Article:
Authentic assessment is evaluation of students’ ability to perform real-world tasks that demonstrate meaningful application of essential knowledge and skills. Unlike forced choice methods such as multiple choice, fill in the blank, and matching, authentic assessments include tasks in which students must compare, evaluate and demonstrate their knowledge in context. While authentic assessment advocates strong content knowledge, the emphasis is on using the knowledge and understanding transferable skills that will enable students to solve problems “that are either replicas of or analogous to the kinds of problems faced by adult citizens and consumers or professionals in the field" (Grant Wiggins, Assessing Student Performance. 1993).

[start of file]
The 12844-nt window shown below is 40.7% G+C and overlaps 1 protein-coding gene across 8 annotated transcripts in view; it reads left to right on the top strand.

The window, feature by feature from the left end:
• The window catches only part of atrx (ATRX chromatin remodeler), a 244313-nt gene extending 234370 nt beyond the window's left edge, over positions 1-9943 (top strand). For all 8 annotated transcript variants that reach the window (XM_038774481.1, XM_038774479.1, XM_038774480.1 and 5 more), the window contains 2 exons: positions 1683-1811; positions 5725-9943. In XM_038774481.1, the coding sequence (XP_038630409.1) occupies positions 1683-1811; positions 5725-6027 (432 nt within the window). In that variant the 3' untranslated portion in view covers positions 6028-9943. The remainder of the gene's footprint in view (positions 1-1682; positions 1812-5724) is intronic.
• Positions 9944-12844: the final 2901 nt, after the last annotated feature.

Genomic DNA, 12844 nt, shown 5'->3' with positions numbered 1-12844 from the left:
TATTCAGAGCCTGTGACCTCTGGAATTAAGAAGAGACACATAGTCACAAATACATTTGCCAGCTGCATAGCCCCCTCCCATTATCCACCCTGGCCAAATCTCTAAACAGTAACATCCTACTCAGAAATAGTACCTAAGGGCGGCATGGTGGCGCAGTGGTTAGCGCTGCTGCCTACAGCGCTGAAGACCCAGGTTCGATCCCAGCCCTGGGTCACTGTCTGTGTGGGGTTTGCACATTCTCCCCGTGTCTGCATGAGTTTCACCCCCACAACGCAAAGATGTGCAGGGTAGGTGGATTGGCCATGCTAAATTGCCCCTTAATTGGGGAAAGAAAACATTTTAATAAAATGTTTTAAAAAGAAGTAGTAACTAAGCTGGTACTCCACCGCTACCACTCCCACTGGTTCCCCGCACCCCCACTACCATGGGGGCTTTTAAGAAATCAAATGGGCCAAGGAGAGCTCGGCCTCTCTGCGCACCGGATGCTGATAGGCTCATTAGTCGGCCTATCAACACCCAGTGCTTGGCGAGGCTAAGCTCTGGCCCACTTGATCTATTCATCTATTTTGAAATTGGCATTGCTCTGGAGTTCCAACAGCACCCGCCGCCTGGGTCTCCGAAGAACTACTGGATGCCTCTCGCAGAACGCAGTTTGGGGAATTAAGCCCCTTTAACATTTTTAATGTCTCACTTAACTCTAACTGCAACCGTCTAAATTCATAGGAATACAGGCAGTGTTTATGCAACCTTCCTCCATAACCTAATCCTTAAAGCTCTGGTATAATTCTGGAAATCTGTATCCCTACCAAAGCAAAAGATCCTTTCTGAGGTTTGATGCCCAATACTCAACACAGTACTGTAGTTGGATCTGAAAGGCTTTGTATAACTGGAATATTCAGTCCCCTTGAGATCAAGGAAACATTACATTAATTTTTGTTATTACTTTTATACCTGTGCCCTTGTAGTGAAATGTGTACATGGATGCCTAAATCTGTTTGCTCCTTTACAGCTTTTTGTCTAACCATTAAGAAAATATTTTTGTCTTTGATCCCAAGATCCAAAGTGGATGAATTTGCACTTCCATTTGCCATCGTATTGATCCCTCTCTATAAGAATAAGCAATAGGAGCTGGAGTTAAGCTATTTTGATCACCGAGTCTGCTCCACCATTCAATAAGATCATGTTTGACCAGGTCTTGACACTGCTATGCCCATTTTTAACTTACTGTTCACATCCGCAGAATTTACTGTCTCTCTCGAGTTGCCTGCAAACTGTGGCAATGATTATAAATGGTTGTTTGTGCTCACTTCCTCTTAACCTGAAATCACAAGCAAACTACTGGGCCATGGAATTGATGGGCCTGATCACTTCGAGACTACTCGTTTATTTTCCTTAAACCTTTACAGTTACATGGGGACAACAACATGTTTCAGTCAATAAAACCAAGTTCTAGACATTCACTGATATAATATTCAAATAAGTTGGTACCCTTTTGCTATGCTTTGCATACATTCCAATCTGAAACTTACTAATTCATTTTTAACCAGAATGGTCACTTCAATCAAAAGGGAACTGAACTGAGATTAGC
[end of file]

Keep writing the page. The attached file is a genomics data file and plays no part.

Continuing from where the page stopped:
The DBQ Project promotes strong writing and thinking about history. Our DBQs require students to evaluate primary and secondary sources, to analyze and evaluate their importance and to take a position and defend a point of view of their own. As part of the process, students learn vocabulary and gain strong content knowledge about history as they collaborate with peers, explore ideas verbally, and ultimately analyze and write an evidence-based analytical essay. These skills resemble what professional historians do, but perhaps more importantly, they provide the skills of a thoughtful citizenry capable of using factual data to formulate and defend ideas. Our rubric helps teachers evaluate students’ ability to analyze documents, to categorize them into broad categories and to write a clear, evidence-based essay.